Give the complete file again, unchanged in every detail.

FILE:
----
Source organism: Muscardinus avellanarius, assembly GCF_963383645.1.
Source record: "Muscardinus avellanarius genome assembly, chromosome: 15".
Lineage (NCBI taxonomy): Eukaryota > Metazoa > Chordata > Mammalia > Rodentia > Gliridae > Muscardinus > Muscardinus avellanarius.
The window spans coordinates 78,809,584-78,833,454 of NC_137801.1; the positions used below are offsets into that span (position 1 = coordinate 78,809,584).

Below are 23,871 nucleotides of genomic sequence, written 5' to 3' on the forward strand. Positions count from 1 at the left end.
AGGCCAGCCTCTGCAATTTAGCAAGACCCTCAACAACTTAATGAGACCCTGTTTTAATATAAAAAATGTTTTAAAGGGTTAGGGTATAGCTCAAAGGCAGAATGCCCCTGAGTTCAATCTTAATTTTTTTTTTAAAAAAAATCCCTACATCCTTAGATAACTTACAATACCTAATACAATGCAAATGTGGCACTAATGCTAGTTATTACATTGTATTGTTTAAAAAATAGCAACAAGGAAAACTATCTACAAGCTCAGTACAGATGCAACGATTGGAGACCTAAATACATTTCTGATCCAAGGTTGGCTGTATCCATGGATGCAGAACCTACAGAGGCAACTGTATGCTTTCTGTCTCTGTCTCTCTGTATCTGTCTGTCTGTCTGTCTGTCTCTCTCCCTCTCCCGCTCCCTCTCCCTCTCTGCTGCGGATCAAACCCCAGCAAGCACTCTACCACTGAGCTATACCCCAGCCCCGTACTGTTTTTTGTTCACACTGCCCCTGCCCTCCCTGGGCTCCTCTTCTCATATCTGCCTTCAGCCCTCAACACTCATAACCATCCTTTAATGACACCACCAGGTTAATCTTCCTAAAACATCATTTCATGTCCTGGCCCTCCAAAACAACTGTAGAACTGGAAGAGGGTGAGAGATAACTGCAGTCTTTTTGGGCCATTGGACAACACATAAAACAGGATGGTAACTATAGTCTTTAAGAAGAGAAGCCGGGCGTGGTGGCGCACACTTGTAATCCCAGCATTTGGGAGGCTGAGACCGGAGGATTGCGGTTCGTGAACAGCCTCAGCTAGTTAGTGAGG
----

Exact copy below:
Source organism: Muscardinus avellanarius, assembly GCF_963383645.1.
Source record: "Muscardinus avellanarius genome assembly, chromosome: 15".
Lineage (NCBI taxonomy): Eukaryota > Metazoa > Chordata > Mammalia > Rodentia > Gliridae > Muscardinus > Muscardinus avellanarius.
The window spans coordinates 78,809,584-78,833,454 of NC_137801.1; the positions used below are offsets into that span (position 1 = coordinate 78,809,584).

Below are 23,871 nucleotides of genomic sequence, written 5' to 3' on the forward strand. Positions count from 1 at the left end.
AGGCCAGCCTCTGCAATTTAGCAAGACCCTCAACAACTTAATGAGACCCTGTTTTAATATAAAAAATGTTTTAAAGGGTTAGGGTATAGCTCAAAGGCAGAATGCCCCTGAGTTCAATCTTAATTTTTTTTTTAAAAAAAATCCCTACATCCTTAGATAACTTACAATACCTAATACAATGCAAATGTGGCACTAATGCTAGTTATTACATTGTATTGTTTAAAAAATAGCAACAAGGAAAACTATCTACAAGCTCAGTACAGATGCAACGATTGGAGACCTAAATACATTTCTGATCCAAGGTTGGCTGTATCCATGGATGCAGAACCTACAGAGGCAACTGTATGCTTTCTGTCTCTGTCTCTCTGTATCTGTCTGTCTGTCTGTCTGTCTCTCTCCCTCTCCCGCTCCCTCTCCCTCTCTGCTGCGGATCAAACCCCAGCAAGCACTCTACCACTGAGCTATACCCCAGCCCCGTACTGTTTTTTGTTCACACTGCCCCTGCCCTCCCTGGGCTCCTCTTCTCATATCTGCCTTCAGCCCTCAACACTCATAACCATCCTTTAATGACACCACCAGGTTAATCTTCCTAAAACATCATTTCATGTCCTGGCCCTCCAAAACAACTGTAGAACTGGAAGAGGGTGAGAGATAACTGCAGTCTTTTTGGGCCATTGGACAACACATAAAACAGGATGGTAACTATAGTCTTTAAGAAGAGAAGCCGGGCGTGGTGGCGCACACTTGTAATCCCAGCATTTGGGAGGCTGAGACCGGAGGATTGCGGTTCGTGAACAGCCTCAGCTAGTTAGTGAGG